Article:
It is left to Mrs Clay to soothe things over. She does so with some skill, beginning with the line that, "We are not all born to be handsome." She goes on to instance the various travails and risks attached to the profession of the lawyer, the physician and even the clergyman. But she comes to the happy conclusion that, while each profession is noble and honourable in its turn, it is only those who are not obliged to take up any profession at all who can maintain the health, vigour and beauty of youth well into their middle years.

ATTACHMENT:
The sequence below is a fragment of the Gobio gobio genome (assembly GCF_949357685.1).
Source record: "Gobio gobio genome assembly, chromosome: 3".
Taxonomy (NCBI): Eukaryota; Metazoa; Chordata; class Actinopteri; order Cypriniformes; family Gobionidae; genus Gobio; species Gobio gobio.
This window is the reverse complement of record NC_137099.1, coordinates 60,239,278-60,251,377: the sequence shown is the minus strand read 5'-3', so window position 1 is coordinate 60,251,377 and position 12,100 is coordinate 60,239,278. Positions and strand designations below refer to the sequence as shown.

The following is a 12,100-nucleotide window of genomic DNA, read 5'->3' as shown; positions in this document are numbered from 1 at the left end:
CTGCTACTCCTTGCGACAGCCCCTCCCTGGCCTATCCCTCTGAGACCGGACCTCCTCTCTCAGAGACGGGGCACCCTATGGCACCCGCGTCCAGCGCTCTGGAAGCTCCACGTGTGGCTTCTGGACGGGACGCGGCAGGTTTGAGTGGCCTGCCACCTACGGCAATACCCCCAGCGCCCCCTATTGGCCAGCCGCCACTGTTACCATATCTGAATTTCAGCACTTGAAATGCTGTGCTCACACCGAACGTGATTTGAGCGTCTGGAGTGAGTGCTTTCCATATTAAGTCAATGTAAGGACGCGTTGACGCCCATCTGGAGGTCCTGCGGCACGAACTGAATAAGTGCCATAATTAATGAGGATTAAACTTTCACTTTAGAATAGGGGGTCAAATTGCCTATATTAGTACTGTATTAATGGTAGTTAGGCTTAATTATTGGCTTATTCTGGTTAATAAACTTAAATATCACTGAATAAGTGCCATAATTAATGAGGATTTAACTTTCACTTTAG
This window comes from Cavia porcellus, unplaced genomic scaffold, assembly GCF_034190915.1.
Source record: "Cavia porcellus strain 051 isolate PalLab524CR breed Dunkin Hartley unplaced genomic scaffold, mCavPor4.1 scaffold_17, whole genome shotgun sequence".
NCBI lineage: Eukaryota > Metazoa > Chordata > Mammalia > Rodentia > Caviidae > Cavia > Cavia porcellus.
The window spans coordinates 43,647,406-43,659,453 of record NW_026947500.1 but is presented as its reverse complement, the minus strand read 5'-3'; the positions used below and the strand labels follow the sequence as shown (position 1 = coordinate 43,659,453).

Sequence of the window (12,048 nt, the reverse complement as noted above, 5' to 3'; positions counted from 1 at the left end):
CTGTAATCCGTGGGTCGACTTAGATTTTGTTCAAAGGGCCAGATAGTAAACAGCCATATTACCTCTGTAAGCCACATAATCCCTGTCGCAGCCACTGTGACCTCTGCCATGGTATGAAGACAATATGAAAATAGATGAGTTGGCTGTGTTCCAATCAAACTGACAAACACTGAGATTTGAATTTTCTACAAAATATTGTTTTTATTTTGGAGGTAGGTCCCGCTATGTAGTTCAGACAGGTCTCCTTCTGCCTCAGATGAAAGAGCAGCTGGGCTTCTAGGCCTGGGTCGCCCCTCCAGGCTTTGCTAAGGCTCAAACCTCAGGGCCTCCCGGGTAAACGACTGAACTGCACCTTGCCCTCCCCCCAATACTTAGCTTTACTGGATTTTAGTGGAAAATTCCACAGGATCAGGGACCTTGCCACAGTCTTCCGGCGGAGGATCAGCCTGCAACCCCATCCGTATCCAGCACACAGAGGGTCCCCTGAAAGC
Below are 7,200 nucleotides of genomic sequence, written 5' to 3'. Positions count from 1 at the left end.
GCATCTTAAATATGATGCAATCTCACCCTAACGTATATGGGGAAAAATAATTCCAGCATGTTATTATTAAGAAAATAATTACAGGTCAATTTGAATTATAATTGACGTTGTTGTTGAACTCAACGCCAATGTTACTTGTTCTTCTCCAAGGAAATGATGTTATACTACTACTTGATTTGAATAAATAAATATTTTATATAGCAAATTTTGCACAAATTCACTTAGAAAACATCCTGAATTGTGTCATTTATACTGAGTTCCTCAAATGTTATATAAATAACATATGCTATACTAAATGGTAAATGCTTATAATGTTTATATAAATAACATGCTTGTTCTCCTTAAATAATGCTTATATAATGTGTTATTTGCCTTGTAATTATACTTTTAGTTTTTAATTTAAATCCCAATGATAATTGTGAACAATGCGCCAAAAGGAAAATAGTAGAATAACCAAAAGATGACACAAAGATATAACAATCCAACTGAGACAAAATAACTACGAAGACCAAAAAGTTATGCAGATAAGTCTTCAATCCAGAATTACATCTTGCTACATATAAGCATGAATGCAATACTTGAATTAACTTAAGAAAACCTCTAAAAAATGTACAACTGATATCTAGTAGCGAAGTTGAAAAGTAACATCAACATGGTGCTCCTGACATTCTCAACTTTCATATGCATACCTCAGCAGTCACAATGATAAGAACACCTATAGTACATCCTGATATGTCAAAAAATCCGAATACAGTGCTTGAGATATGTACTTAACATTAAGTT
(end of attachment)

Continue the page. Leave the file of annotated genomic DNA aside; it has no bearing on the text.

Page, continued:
L4: I fear I have almost nothing to say about when LW4 should disclose his physical peculiarity. But it might cheer him up to take Mrs Clay as an example. Sir Walter prizes beauty as highly as he does birth or fortune, perhaps higher than fortune. At the end of the novel, he is reconciled to Anne's marriage by considering that Captain Wentworth's superiourity of appearance offsets Anne's superiourity of rank. Early on in the novel, we discover that Mrs Clay has a variety of drawbacks to overcome if she wishes to become Lady Elliot - freckles, a projecting tooth and a clumsy wrist. Sir Walter has made severe comments upon these defects. Elizabeth, a beauty herself, cannot conceive of her father's being attracted by someone so far from pretty. Anne, however, fears that Mrs Clay's abilities of insinuation may prove more dangerous than attractions merely personal might do, and she is proved at least partially right. When Anne joins Sir Walter, Elizabeth and Mrs Clay in Bath, Sir Walter fancies Anne in better than usual looks, compliments her on her appearance, and asks what she's been using for her complexion. Anne replies that she has used nothing, not even (repsonding to a follow-up) Gowland's (I have read that Gowland's doubled as a treatment for various social diseases, which lends considerable substance to the novel's theme of the changing social order given the worth of the navy and the decrepitude of the gentry). This surprises Sir Walter. Anne cannot do better than she has done, cannot be better than well, but otherwise he would recommend the constant use of Gowland's, adding that Mrs Clay has been using it at his recommendation, and that it has completely carried away her freckles. As it does not appear to Anne that Mrs Clay's freckles have at all decreased, she takes this as an alarming sign of Mrs Clay's having made a good deal of progress towards her assumed goal. The moral for LW4 is that the art of pleasing should carry him a good deal farther than a minor peculiarity can set him back.